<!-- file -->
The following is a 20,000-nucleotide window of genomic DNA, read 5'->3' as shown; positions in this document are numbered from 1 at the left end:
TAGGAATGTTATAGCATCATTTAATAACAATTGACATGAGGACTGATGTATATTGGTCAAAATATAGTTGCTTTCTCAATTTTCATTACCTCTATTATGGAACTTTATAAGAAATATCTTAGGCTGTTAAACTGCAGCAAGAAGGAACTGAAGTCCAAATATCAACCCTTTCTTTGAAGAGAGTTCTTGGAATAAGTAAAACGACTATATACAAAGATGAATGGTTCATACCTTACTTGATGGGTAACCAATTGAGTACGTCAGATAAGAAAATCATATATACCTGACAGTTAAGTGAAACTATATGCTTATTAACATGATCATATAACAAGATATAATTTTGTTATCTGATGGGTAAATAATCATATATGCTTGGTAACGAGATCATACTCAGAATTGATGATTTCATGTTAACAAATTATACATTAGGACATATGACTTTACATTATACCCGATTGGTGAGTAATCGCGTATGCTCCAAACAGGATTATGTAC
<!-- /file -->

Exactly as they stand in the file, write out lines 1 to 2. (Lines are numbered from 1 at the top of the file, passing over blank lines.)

The following is a 20,000-nucleotide window of genomic DNA, read 5'->3' as shown; positions in this document are numbered from 1 at the left end:
TAGGAATGTTATAGCATCATTTAATAACAATTGACATGAGGACTGATGTATATTGGTCAAAATATAGTTGCTTTCTCAATTTTCATTACCTCTATTATGGAACTTTATAAGAAATATCTTAGGCTGTTAAACTGCAGCAAGAAGGAACTGAAGTCCAAATATCAACCCTTTCTTTGAAGAGAGTTCTTGGAATAAGTAAAACGACTATATACAAAGATGAATGGTTCATACCTTACTTGATGGGTAACCAATTGAGTACGTCAGATAAGAAAATCATATATACCTGACAGTTAAGTGAAACTATATGCTTATTAACATGATCATATAACAAGATATAATTTTGTTATCTGATGGGTAAATAATCATATATGCTTGGTAACGAGATCATACTCAGAATTGATGATTTCATGTTAACAAATTATACATTAGGACATATGACTTTACATTATACCCGATTGGTGAGTAATCGCGTATGCTCCAAACAGGATTATGTAC